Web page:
The following letter was sent to Bradley M. Campbell, Commissioner of New Jersey Department of Environmental Protection.The news story on page one of The Star Ledger, dated June 20, cites comments by two DEP scientists who have serious misgivings about your department's recent report on chromium cleanup standards at some 200 sites in New Jersey. Most of those sites are located in the 31st Legislative District.
As an environmentalist and health official, I am quite familiar with the impact chromium can have on the physical and economic health of a community. We must be absolutely sure that the chromium that has plagued hundred of neighborhoods in my district will be dealt with properly and will no longer pose any health threats to our children and families.
If the DEP wishes to maintain the present standards regarding chromium cleanup, then it must be absolutely sure that trivalent chromium cannot and will not be converted into hexavalent chromium, a known carcinogen.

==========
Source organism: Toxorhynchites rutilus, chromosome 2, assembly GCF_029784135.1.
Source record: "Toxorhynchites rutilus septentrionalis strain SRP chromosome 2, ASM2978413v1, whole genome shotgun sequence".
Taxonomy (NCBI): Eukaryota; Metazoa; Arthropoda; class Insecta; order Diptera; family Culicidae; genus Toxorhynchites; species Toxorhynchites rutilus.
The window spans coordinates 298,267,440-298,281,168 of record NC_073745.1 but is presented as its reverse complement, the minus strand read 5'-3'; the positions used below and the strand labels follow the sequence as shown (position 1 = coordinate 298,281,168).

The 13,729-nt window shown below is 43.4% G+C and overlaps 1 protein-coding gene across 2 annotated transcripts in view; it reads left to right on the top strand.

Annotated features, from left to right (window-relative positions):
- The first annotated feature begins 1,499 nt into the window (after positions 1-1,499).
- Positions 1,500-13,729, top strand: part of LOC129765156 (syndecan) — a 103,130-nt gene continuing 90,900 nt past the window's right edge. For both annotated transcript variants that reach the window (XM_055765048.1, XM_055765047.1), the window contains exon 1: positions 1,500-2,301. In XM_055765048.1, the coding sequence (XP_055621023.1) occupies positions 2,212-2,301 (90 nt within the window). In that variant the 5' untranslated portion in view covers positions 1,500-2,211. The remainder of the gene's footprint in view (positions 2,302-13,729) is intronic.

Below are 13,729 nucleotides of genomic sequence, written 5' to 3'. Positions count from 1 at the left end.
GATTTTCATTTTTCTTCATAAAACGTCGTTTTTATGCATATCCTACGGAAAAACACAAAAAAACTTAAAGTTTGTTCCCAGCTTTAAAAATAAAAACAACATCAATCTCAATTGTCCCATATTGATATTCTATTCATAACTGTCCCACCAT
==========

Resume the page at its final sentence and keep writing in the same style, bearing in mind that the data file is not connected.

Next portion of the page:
Second, I am requesting more detailed information from the DEP on the prevalence of inhaled hexavalent chromium in children.
Nearly 40 years ago, environmental health advocates identified the severe problem that inhaled lead dust posed to young people living in urban areas like Jersey City and Bayonne. Through a coordinated and consistent campaign of investigation, enforcement and education, lead levels have been substantially reduced among the population of children in the 31st District. Perhaps it is now time for the DEP to aggressively investigate the potential danger of trivalent chromium and the impact of inhaled hexavalent chromium on our community's most vulnerable members. Sincerely,
Louis M. Manzo
Assemblyman, District 31